Early Headlines: Kurds Say they Seek Truce, Democracy in Europe, Slave Labor in SE Asia Fisheries, TPP Talks Fail, How Germany Prevailed and More

August 2nd, 2015
in News, econ_news, syndication

Early Bird Headlines 02 August 2015

Econintersect: Here are some of the headlines we found to help you start your day. For more headlines see our afternoon feature for GEI members, What We Read Today, which has many more headlines and a number of article discussions to keep you abreast of what we have found interesting.


Follow up:


  • Japan's Amari: TPP member nations clash over intellectual property issue (Reuters) The TPP (Trans Pacific Partnership) talks failed to conclude as planned. Japanese Economy Minister Akira Amari said on Friday that each of the 14 nations' interests clashed over an intellectual property issue. He indicated in an individual news conference (separate from from the official one) after the talks ended that the ministers agreed to continue to make efforts to reach an early agreement. See also next article - intellectual property rights is not the only issue. See also second next article.
  • Talks for Pacific Trade Deal Stumble (The New York Times) Trade negotiators from the United States and 11 other Pacific nations failed to reach final agreement on Friday, with difficult talks on the largest regional trade agreement ever deadlocking over protections for drug companies and access to agriculture markets on both sides of the Pacific. There seem to be more specific issues unresolved than just "intellectual property rights" (although that might involve drug companies) which were specified in the preceding article.
  • UPDATE 10-Pacific Rim free trade talks fall short of deal (Reuters) This article mentions that auto trade disagreements between Japan and North America were another cause of breakdown for the TPP talks (in addition to those mentioned in the two preceding articles).
  • Hunt is on for 33 slave ships off coast of Papua New Guinea (The Guardian) Immigration officials seek trawler fleet crewed by 1,000 trafficked Burmese men that is thought likely to be supplying the UK with seafood. This use of slave labor is done by a massive Thai-run criminal syndicate operating throughout the East Indies. Other extensive fishing operations with slaves are reported to also be underway currently.
  • Sad About Cecil? These African Animals are Slaughterd by the Thousands (The Daily Beast) Trophy hunters are far from the biggest problem for the decimation of African wildlife.


  • Officer in Sandra Bland arrest warned of 'unprofessional conduct' in 2014 (The Guardian) Texas officials say that Trooper Brian Encinia violated internal policies during the routine traffic stop of Sandra Bland, who died (an apparent suicide) three days later while still in police custody. It has also been revealed that Encinia was given written counseling regarding "unprofessional conduct" while a probationary trooper in 2014.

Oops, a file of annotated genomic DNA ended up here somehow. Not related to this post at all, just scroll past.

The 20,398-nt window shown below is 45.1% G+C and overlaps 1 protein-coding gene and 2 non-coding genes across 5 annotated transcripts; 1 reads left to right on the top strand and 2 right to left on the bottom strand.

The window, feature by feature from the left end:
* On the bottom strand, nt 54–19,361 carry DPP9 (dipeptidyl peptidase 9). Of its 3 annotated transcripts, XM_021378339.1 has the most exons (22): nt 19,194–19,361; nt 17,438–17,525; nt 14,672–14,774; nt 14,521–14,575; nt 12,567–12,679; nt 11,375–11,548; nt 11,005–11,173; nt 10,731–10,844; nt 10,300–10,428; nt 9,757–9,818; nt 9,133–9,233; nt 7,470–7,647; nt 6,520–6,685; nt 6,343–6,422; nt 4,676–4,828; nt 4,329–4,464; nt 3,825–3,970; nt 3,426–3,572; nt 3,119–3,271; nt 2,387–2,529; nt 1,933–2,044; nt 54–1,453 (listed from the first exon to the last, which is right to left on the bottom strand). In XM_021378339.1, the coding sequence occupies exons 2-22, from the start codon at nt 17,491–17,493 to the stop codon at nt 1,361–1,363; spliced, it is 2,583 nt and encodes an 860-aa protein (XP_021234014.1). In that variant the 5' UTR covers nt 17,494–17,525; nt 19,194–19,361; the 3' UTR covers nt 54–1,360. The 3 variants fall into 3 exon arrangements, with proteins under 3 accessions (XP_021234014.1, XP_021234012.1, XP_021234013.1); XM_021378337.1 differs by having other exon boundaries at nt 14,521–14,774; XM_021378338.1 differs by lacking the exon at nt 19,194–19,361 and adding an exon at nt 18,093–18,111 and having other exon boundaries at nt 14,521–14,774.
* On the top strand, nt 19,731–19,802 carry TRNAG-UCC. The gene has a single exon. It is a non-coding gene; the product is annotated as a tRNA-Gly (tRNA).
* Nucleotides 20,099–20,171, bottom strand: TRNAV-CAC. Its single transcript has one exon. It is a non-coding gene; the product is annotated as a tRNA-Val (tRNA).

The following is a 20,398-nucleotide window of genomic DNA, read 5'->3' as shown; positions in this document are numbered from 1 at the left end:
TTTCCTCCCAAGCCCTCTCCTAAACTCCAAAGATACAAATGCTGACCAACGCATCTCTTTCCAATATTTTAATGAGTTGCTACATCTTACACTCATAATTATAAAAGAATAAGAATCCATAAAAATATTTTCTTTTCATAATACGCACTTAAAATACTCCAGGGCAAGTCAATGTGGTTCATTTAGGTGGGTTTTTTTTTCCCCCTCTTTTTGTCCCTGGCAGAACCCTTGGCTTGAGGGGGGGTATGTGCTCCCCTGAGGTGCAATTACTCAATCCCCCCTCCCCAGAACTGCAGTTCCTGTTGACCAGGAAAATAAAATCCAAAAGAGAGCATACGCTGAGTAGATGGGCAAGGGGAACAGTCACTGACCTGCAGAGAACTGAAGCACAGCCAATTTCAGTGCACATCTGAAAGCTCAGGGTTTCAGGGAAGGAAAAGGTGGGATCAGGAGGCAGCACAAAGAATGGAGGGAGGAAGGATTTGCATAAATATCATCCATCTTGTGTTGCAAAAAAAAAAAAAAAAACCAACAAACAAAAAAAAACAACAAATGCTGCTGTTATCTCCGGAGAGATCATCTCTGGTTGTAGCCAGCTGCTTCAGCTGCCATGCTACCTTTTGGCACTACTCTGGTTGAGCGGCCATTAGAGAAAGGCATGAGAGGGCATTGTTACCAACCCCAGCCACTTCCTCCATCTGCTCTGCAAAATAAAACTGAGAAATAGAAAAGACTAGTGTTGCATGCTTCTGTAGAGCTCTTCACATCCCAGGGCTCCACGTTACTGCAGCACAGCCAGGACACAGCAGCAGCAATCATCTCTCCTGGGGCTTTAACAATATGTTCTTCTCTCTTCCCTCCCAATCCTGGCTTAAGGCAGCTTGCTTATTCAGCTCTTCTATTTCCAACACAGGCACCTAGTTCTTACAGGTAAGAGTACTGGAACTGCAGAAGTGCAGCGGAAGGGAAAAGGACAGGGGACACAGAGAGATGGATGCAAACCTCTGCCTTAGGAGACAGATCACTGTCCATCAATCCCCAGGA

• 'A tinderbox': Firefighter dies as thousands battle California wildfires (CNN) Hat tip to Alun Hill. A firefighter battling one of the large wildfires burning in California died in the line of duty this week. David Ruhl of Rapid City, South Dakota, lost his life fighting the Frog Fire in far northern California's Modoc National Forest, near Adin. Rescuers found his body Friday morning after searching for him through the night, the Forest Service said. He is survived by a wife and two children.


  • A spectre is haunting Europe - the spectre of democracy (John Weeks, Open Democracy) JW has contributed to GEI. He says that since Greek voters rejected Troika rule by a landslide, the Hellenic citizenry presents a threat far greater than the government it elected. It must be punished.


  • Bin Laden plane crash: jet went down in near perfect conditions (The Guardian) Questions raised over why state-of-the-art jet carrying three relatives of Osama Bin Laden came down at end of long runway at Blackbushe airport which the aircraft had used without incident frequently. The victims are reportedly Osama's mother, his half-sister and her husband, in addition to the pilot.


  • How Germany Prevailed in the Greek Bailout (The New York Times) At the height of crucial negotiations over the latest bailout of Greece this month, Germany circulated a proposal originated by Slovenia that undercut decades of promises about the march toward deeper European unity: Greece, it said, could be offered a temporary exit from the euro. That galvanized the political ideologues controlling the Eurozone:
From Lisbon to Latvia, from creditor countries to debtors, among some left-wing leaders as well as conservative governments, the response to Greece reflected a deep aversion to government spending as a tool to fight economic slumps and faith in deregulated labor markets. It is a vision of austere, market-based policies that are a break with Europe's past.





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